The new THM-400 “Super Turbine 400” automatic was the icing on the cake, offering greater smoothness in shifting and three actual gears instead of the Super-Turbine’s two, although a 5-element torque converter had mitigated that to a very large extent. GM had done quite well with its two prong automatic transmission policy, with the fluid-coupling Hydramataic and the torque converter Dynaflow and Powerglide, but Chrysler had shown everyone the future with its Torqueflite back in 1957. GM undoubtedly had the best V8 engines in the ;50s and early ’60s, but in order to stay with or ahead of the game, it needed accept the reality that it needed to go the Torqueflite route. And the THM-400 was every bit as good, if not better.

An interesting tidbit: the Olds 98 2-door coupe cost $59 more than the Electra 225, and it still made do with the less-than-stellar “Slim Jim” Roto-Hydramatic. But as an apparent compensation, power windows and seats were standard, except on the 4-door sedan.

The Electra’s 3″ longer wheelbase compared the B-Body Buicks all went into rear seat leg room, which supposedly even trumped the Cadillac’s leg room by a hair (according to official AMA specs).

Buick’s large drum brakes were finned aluminum with a cast iron wear insert at the front and ribbed cast iron at the rear. On high speed braking tests, one of the rear wheels had a slight tendency to lock up. The measured stopping power was better than average and fade was “negligible“.

GM’s Saginaw power steering was the best of the Big Three at the time, offering more feel than the others, along with a quick 3.5 turns ratio.

The standard 2-ply tires with their recommended 24 psi inflation “worked even better with a few pounds inflation” above those levels. A fast drive over a mountain pass yielded more precise steering response and better cornering as a consequence.”In general, the handling abilities of the Electra 225 are surprisingly good for such a large, long car. Reasonably well balanced, it will go over a mountain road quick enough to satisfy most everyone, and with good power and good brakes, it does it in a most reassuring manner. Note to small car enthusiasts: If you haven’t tried one of these big bruisers lately, don’t knock them until you have — you may get your eyes opened.

One has to really keep in mind that this was the perspective from1964. That same year, the Pontiac GTO came out, which really changed the equation. And the Olds 442 was the first with a rear anti-sway bar, setting a new standard for handling. And the new Mustang was available with a performance suspension. The reality is that 1964-1965, there was an utter sea change in the American market, and from that time forward, large cars like the Electra and Cadillac and the rest were suddenly seen in a new light: as luxury boats that were not designed to be true “driver’s cars”, and were no longer subjected to that kind of expectation in their reviews.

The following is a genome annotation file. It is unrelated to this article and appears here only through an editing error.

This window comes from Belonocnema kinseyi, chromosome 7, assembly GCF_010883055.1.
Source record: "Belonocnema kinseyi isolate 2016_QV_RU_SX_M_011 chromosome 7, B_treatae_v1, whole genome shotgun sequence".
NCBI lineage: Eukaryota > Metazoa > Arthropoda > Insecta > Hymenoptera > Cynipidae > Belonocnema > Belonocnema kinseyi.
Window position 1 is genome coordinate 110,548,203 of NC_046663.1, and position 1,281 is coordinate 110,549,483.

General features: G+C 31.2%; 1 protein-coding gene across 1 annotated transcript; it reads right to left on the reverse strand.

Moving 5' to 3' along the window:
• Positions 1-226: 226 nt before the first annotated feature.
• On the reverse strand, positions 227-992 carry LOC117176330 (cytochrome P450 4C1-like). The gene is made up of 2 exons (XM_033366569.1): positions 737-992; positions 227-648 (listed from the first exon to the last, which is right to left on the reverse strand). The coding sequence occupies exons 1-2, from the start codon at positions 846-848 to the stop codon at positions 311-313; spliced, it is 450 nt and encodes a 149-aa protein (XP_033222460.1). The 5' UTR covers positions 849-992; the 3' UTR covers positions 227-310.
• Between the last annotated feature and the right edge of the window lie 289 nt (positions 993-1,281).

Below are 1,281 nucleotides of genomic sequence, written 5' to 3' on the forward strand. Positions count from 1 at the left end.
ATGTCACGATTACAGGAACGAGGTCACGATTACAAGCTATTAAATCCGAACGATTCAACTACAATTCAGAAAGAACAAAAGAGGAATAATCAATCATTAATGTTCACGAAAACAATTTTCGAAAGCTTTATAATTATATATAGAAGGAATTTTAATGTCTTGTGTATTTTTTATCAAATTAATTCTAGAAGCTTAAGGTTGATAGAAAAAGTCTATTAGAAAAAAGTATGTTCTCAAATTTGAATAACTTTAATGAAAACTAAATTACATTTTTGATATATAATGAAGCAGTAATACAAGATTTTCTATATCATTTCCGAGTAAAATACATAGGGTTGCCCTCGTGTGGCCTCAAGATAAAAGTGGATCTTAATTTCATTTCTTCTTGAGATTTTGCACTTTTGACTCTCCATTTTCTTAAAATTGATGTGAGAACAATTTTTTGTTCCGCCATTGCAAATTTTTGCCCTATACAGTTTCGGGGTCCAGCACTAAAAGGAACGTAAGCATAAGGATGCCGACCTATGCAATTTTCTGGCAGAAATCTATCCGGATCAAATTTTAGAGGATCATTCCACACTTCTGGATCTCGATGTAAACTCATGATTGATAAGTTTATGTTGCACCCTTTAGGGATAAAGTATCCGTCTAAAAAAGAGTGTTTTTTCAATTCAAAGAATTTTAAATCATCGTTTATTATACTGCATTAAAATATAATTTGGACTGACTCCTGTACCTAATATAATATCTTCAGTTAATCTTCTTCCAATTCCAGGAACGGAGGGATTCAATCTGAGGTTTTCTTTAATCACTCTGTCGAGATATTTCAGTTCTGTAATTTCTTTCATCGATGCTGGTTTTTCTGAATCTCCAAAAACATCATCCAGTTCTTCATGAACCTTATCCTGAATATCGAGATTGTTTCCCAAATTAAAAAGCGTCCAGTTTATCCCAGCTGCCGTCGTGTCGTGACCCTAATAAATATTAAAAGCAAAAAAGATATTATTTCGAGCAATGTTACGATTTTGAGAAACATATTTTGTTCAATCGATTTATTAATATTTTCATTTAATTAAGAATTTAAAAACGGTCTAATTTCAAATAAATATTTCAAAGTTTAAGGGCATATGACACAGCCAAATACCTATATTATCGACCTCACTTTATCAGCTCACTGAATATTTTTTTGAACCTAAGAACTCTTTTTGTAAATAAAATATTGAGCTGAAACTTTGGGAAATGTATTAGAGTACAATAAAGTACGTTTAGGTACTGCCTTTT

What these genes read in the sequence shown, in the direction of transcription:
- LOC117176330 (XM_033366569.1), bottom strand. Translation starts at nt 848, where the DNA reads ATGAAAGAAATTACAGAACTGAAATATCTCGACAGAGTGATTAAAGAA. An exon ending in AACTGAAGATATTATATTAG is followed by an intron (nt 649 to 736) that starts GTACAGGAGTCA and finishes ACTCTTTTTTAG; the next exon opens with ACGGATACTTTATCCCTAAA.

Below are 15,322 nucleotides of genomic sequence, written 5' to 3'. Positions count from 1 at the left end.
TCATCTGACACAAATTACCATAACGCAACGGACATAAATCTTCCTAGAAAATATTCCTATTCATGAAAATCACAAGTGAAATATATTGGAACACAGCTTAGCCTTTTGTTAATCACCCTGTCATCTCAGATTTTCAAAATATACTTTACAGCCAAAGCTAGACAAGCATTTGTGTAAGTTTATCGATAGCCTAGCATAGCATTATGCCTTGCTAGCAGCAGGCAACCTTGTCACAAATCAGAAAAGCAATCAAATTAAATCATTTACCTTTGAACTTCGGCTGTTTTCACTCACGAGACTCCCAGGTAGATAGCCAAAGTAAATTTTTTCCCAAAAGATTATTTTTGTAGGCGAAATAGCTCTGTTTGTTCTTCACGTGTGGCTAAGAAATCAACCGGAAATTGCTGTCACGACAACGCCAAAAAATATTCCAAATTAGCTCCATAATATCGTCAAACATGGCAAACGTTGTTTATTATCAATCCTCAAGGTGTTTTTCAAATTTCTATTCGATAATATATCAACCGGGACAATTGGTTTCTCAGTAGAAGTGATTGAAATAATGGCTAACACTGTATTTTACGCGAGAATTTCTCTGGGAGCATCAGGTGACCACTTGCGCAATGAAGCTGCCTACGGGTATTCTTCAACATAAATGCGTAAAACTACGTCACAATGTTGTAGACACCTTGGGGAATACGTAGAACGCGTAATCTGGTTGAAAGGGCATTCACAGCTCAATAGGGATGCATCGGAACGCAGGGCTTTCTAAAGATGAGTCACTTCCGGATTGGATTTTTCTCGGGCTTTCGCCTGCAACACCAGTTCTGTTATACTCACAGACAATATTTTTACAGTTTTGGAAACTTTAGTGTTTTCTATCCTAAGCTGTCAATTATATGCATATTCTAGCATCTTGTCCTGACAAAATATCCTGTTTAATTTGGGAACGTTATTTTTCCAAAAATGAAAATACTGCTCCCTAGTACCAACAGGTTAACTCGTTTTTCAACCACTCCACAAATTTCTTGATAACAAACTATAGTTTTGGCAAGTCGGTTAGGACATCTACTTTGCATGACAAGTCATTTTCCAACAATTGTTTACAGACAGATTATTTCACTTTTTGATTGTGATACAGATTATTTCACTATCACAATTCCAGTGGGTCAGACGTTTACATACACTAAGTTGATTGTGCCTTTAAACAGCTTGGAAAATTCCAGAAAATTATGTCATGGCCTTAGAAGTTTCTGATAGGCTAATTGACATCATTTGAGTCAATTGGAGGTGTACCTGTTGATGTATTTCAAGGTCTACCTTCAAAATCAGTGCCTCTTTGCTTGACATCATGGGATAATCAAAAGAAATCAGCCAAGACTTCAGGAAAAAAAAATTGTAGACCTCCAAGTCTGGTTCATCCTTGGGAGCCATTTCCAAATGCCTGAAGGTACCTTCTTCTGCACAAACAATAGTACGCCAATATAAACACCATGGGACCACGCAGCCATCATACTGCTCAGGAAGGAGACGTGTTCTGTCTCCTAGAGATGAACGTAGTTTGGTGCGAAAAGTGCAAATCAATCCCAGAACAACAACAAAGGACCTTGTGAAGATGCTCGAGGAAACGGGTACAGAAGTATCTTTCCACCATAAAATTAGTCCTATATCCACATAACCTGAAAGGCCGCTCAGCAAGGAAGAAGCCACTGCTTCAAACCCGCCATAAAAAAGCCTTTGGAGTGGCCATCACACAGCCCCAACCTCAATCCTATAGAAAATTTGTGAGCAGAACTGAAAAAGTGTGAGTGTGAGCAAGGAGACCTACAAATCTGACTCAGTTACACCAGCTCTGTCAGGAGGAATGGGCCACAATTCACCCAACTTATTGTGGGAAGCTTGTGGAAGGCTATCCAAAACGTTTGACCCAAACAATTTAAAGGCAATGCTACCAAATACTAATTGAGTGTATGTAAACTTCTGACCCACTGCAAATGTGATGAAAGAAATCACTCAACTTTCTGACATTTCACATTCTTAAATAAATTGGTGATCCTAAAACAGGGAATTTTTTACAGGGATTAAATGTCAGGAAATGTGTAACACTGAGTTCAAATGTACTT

The Electra’s styling is all about straight lines and accentuating its length visually. “The use of bright metal trim is quite tasteful everywhere.“. Its slab sides, especially at the rear made gave it the gravitas the Olds 98 lacked. But they both sold about equally in 1964, with 68-69k sales. Cadillac outsold them both combined, with 166k sales. The market seemed to think the Cadillac was worth the 25 or more percent extra.

Interior materials and appointments exuded quality; the optional leather covered bucket seats enhanced that feeling, although the “ironing board shaped” center front armrest was a rare discordant note, being to low to use effectively “yet it was heavy enough to to turn the console lid into an effective finger guillotine“.

The Electra’s understated appearance and tasteful luxury combine with top-notch road manners result in “an elegant car…able to hold up its proud head even in the most lofty society.

Related CC reading:

Vintage MT Road Test: 1964 Cadillac Sedan DeVille – The Fastest And Best Classic Cadillac

Vintage Road Test: 1963 Buick Riviera – Hot Rod Nailhead Buick

Curbside Classic: 1964 Buick Electra 225 – Whatever Happened To The Deuce And A Quarter?

Automotive History: The Legendary Buick Nailhead V8 – And The Source Of Its Unusual Valve Arrangement